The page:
The court also does not increase the contract price for the $200,000 ascribed to the Glass Group Indemnification Agreement, as GGI agreed in the $530,000 Contract to assign it to the buyer, therefore it was accounted for in the price.

The court cannot take into account the $61,683 per-acre price of the Gerresheimer property, since it has no evidence as to the condition of that property such as the comparability of usable improvements (Mr. DeSantis testified that it was a working glass factory), or its environmental condition, and because the purchase occurred in 2017, remote in time to the Relevant Dates.

The court also attaches little weight to CDL's $700,000 offer. Mr. Brooks did not testify as to how he came up with that price. GGI's appraisal estimated the value just three years earlier at $300,000-$600,000, and nobody testified that the property had increased in value since then. The $700,000 Agreement also was not a cash offer, instead providing for an unsecured note for the balance of the price after payment of only $275,000 at closing. There also was no credible reason given for its failure to close. GGI argued that it was the City's fault for not letting CDL pay the taxes off over time. But CDL entered into two amendments of the sale contract after being notified of that refusal, both with stated closing dates with “time of the essence.” The court supposes that the price was too high for Mr. Brooks to find investors.

What of the $600,000 assessed value? First, that the $600,000 came about by way of settlement does not mean that it did not reflect fair market value in 2012. Though the City is correct that, in general, settlements are not subject to judicial estoppel, settlements in Tax Court are different. City of Atl. City v. California Ave. Ventures, LLC, 23 N.J. Tax 62, 66 (Super. Ct. App. Div. 2006). Tax settlements must be approved by the County Board of Taxation, with a judgment entered. N.J.A.C. 18:12A-1.9(i). The settlement request must include the basis for the settlement and indicate whether the municipality's assessor agrees with the settlement. Id. If the board approves the settlement, it enters judgment on the papers; if not, it notifies the parties and schedules a hearing date for the appeal. Id. Indeed, Rule 8:9-5 provides as follows:

Judgment pursuant to stipulation: Judgment in a local property tax matter may be entered upon stipulation of the parties supported by such proof as the Court may require.

N.J. Ct. R. 8:9-5. Those facts might include “examination of the value and proper assessment of the properties, ․ analysis, information and appraisals․” City of Atl. City v. California Ave. Ventures, LLC, 21 N.J. Tax 511, 519 (2004) (quoting Pressler, Current N.J. Court Rules, comment 4 on Rule 8:9-5 (2004) ).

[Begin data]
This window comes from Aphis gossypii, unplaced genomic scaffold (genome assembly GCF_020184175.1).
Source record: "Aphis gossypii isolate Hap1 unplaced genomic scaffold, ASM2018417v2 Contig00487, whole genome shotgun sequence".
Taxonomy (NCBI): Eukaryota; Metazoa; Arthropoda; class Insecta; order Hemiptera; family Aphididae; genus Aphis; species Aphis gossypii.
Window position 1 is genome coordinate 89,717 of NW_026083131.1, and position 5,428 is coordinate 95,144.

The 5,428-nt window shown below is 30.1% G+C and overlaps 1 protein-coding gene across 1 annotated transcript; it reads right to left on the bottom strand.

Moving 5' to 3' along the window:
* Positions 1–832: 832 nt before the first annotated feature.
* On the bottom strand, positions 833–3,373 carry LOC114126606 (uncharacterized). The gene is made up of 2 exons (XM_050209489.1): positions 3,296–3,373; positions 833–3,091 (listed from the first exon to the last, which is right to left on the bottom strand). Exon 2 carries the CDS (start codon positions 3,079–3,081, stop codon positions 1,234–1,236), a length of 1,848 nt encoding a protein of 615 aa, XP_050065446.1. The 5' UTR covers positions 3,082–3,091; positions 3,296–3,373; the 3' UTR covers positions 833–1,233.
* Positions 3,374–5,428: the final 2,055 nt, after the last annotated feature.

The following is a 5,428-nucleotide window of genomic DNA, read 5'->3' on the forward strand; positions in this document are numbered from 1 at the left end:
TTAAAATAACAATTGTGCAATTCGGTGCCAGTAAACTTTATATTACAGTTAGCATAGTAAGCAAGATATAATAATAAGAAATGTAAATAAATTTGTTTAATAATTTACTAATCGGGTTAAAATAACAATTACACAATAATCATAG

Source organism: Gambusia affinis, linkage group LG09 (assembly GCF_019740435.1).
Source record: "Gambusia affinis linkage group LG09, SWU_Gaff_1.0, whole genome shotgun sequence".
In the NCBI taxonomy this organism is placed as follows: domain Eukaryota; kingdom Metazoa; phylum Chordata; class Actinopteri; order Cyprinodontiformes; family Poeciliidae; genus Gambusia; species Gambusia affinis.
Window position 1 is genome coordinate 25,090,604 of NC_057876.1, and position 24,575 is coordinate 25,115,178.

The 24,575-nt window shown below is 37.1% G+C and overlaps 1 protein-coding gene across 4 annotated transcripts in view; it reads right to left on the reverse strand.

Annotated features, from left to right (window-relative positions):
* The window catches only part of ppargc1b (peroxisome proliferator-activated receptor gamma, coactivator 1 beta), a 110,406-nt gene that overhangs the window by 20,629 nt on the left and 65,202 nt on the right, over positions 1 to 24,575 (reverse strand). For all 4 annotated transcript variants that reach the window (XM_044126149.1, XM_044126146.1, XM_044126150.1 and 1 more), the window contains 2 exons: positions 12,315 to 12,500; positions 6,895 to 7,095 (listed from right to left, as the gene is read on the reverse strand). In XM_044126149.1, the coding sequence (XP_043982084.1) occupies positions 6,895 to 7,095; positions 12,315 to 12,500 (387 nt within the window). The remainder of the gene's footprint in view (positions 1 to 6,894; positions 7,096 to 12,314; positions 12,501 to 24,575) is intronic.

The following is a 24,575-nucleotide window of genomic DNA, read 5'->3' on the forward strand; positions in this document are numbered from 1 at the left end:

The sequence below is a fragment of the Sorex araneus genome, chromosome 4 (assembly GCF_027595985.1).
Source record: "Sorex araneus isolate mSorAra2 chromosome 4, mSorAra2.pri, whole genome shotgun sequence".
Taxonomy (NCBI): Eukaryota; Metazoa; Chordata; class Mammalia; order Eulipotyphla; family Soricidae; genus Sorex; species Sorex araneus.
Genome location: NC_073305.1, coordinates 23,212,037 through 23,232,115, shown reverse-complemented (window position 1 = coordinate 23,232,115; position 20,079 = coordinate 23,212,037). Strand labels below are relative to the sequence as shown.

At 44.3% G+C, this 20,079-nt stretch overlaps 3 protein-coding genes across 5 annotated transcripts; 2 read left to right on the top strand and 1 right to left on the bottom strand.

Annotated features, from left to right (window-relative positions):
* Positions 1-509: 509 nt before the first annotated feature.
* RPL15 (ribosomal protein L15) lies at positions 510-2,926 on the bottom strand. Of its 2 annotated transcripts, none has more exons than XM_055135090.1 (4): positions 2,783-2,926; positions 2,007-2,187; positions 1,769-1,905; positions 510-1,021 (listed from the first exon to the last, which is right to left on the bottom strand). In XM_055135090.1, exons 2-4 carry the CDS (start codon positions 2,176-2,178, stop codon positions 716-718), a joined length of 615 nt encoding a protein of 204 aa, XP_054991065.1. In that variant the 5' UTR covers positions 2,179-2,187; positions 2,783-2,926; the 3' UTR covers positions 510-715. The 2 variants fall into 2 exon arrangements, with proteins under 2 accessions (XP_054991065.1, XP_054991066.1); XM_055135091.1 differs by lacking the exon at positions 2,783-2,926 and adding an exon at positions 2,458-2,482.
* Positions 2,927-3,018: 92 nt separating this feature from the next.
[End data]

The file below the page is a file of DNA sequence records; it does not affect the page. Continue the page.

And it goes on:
“For that reason, such judgments are treated as adjudications on the merits.” City of Atl. City v. California Ave. Ventures, LLC, 23 N.J. Tax at 66. “․ [W]hile a settlement of a pending action is something less than a ‘hearing and determination,’ it is much more than a withdrawal. It demands an action by the county board a review of the settlement or a taking of testimony in settlement of the appeal, a filing of the stipulation, the entry of a judgment thereon. It requires an action, albeit not a hearing and not a determination, by the county board in its quasi - judicial capacity.” Curtiss Wright Corp. v. Wood-Ridge Borough, 4 N.J. Tax 68, 79 (1982).

Accordingly, the City is estopped from arguing that the $600,000 settlement figure was the product of a cost/benefit litigation analysis rather than reflecting the fair market value as of October 1, 2011. See Rosenberg v. S. Orange Twp., 8 N.J. Tax 1, 4 (1983), appeal granted, cause remanded sub nom. Rosenberg v. Twp. of S. Orange, 93 N.J. 279, 460 A.2d 679 (1983) (rejecting settlement at $320,000 based on the taxpayer's appraisal report and the desire to avoid litigation costs, where the assessor did not concur in the settlement and an updated appraisal valued the property at $343,000). However, the estoppel effect of the 2012 settlement only applies to 2012. Thereafter, the assessed value could be rebutted by the City were the condition of the property to change.